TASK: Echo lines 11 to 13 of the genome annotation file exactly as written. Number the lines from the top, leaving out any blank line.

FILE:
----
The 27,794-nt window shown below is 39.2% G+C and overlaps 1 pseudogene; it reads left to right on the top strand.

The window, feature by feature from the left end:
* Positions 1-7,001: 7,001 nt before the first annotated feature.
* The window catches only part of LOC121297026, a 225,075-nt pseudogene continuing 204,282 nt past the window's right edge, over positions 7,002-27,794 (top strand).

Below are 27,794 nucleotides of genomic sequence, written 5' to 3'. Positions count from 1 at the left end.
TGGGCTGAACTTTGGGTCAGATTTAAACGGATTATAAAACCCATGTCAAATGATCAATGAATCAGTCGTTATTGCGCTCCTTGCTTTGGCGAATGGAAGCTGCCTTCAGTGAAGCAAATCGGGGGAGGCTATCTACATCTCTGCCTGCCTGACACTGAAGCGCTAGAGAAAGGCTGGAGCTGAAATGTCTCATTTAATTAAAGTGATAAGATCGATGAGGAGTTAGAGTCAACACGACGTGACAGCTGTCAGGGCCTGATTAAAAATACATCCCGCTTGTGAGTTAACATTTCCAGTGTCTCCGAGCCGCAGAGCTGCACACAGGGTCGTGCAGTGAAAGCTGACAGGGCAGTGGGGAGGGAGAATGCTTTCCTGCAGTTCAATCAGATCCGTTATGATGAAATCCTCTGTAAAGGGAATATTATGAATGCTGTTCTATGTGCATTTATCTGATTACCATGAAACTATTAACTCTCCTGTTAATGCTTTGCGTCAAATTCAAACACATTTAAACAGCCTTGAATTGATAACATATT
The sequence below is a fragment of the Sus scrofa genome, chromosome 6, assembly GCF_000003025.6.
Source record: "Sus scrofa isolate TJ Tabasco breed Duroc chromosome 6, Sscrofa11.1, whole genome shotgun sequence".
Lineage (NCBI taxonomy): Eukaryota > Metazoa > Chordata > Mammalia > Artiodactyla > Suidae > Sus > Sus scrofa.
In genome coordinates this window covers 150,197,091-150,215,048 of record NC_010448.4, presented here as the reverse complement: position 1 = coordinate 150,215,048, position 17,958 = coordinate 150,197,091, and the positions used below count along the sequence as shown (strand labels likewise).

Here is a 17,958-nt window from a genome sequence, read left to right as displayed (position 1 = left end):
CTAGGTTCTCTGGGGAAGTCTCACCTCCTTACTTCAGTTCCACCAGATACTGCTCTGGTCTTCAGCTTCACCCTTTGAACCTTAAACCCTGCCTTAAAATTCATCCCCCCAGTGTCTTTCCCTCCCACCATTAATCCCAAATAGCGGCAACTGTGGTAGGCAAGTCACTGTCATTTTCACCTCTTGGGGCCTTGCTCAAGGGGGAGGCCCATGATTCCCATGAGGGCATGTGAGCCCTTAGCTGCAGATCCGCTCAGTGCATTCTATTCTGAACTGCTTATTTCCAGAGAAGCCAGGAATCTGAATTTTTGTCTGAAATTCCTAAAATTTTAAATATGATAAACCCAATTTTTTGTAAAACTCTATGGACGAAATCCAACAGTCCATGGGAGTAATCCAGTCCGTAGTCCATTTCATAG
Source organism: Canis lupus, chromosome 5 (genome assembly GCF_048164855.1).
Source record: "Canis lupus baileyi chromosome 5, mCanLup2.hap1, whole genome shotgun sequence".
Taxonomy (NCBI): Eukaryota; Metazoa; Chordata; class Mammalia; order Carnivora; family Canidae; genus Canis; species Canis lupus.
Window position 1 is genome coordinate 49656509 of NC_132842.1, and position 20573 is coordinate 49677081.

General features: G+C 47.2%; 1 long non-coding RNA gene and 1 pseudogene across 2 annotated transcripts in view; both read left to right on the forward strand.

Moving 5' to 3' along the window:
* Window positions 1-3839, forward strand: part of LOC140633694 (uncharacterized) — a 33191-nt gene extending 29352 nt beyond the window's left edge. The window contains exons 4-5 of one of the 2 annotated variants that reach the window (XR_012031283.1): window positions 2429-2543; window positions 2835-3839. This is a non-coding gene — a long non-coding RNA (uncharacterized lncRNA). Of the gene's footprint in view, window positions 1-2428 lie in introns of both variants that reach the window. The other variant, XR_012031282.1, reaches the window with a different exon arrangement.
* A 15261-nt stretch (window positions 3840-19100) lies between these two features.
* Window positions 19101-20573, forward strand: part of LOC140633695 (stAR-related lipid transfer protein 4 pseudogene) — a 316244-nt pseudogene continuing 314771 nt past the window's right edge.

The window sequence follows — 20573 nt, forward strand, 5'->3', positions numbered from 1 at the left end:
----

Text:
Here is a 17,958-nt window from a genome sequence, read left to right as displayed (position 1 = left end):
CTAGGTTCTCTGGGGAAGTCTCACCTCCTTACTTCAGTTCCACCAGATACTGCTCTGGTCTTCAGCTTCACCCTTTGAACCTTAAACCCTGCCTTAAAATTCATCCCCCCAGTGTCTTTCCCTCCCACCATTAATCCCAAATAGCGGCAACTGTGGTAGGCAAGTCACTGTCATTTTCACCTCTTGGGGCCTTGCTCAAGGGGGAGGCCCATGATTCCCATGAGGGCATGTGAGCCCTTAGCTGCAGATCCGCTCAGTGCATTCTATTCTGAACTGCTTATTTCCAGAGAAGCCAGGAATCTGAATTTTTGTCTGAAATTCCTAAAATTTTAAATATGATAAACCCAATTTTTTGTAAAACTCTATGGACGAAATCCAACAGTCCATGGGAGTAATCCAGTCCGTAGTCCATTTCATAG
Source organism: Canis lupus, chromosome 5 (genome assembly GCF_048164855.1).